Big Fish in a Little Pond
Katie, formerly a U.S. News & World Report economy reporter, moved to Charlotte, N.C., in 2015 and was hired on as the retail reporter. Her role has since expanded to cover breaking business news (e.g., HB2 issue, shooting protests) and sports business. She feels that she can make a big splash in a mid-sized city like Charlotte whereas her impact might be more like a drop in the ocean in Washington, D.C. She enjoys working alongside the award-winning staff at The Charlotte Observer – many of whom have won Pulitzers for their journalism.
What Gets Katie Out of Bed
When asked which stories she gets most excited to write, she very quickly stated it is when she can hold public officials or executives accountable – particularly if the story pertains to where the city’s/community’s/company’s money is going. She noted that it’s also fun to write the short, quick stories, such as a new restaurant with a cult following or a business that conjures up nostalgia for her readers.
I was also able to elicit some information from Katie that can serve as pointers for any of you who do, or will be, pitching her in the future. What falls in the won’t-cover box? Executive role changes and awards. Mainly it’s because we all must ask ourselves the, “Who cares?” question, and when it comes to that type of “news,” the only folks who do care are within the four walls of your company. Katie, as do all journalists, works in a shrinking newsroom and time is money. She must dedicate her time to stories that truly interest readers – the stories that make readers pick up the newspaper or click the digital edition open every day. Also – don’t write her a novella of a pitch. Short, sweet and to the point is best. She’s even drawn in sometimes by one or two lines that offer her a teaser of a story – and especially something exclusive or breaking. Lastly, if she feels like a certain topic has been fully covered by CharlotteFive or other local outlets, she might very well decide to not cover as the story has been told to the local community and she will free up time to tell a different story.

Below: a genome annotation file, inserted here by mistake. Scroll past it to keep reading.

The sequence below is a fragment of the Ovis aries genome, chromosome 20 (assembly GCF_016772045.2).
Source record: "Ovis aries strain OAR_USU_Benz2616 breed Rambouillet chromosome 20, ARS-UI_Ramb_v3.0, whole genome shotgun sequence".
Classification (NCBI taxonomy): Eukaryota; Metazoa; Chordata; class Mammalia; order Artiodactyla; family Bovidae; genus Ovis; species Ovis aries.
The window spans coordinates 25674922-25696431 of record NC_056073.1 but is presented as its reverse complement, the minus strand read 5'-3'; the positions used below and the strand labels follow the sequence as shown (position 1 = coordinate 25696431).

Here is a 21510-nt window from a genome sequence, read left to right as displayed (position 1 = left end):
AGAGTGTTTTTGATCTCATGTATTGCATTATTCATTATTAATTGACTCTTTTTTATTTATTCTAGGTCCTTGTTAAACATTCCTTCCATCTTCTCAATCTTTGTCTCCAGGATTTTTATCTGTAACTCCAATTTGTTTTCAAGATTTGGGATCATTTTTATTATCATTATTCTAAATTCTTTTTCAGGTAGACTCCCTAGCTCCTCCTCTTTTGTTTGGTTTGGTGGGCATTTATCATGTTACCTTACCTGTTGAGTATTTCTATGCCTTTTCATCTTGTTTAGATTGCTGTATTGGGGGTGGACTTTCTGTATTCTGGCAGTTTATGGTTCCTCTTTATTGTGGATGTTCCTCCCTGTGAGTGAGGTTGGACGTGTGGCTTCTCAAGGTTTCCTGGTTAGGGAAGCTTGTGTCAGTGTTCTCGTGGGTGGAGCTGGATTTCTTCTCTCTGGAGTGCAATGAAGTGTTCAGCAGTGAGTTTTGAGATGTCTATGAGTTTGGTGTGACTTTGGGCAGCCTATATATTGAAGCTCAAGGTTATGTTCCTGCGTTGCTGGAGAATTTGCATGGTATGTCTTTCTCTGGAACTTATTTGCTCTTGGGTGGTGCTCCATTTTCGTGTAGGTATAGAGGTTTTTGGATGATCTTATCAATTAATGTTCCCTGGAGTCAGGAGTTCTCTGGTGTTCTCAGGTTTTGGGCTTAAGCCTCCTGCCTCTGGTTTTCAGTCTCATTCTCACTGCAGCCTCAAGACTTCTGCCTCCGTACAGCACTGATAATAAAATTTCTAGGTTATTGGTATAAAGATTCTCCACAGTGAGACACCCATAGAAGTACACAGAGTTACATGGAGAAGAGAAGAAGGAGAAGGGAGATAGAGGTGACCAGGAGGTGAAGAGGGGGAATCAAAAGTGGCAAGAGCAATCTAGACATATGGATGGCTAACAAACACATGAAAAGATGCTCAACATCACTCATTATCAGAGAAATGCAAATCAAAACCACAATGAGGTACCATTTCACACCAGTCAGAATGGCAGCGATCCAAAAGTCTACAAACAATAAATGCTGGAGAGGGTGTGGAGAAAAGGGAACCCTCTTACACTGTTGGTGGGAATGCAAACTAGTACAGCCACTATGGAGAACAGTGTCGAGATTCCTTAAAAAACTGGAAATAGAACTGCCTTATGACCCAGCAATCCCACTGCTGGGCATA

Here for You
I asked Katie what she wants our readers to know about her and/or The Charlotte Observer. I promise I’m not just saying this because she will read this as well but I thought she gave an impressive answer – simple in words but grand in its meaning. She wants all of you to understand how accessible she and her colleagues are. A quick google search on Katie and you’ll find her email address and Twitter handle. She invites you to send her tips, comments, etc. at any time. I can attest to her accessibility! She is always responsive when my team and I send her pitches (maybe I can also give oursevles a pat on the back for writing good pitches?), and she responded immediately to my invite to participate in our Q&A series.
She also expressed that she doesn’t have an agenda. She doesn’t insert her own opinions into her writing. She puts the onus on herself to tell you what you don’t know. It makes sense why “holding public officials/executives accountable,” is what excites her. She sees it as her job to uncover the story and tell it to you so you are fully aware of what’s going on in your city. No matter what you do, how old you are, Katie wants to hear from you.
Thanks again, Katie, for letting all of us get to know you better, and for keeping Charlotteans abreast of what’s going on in the Queen City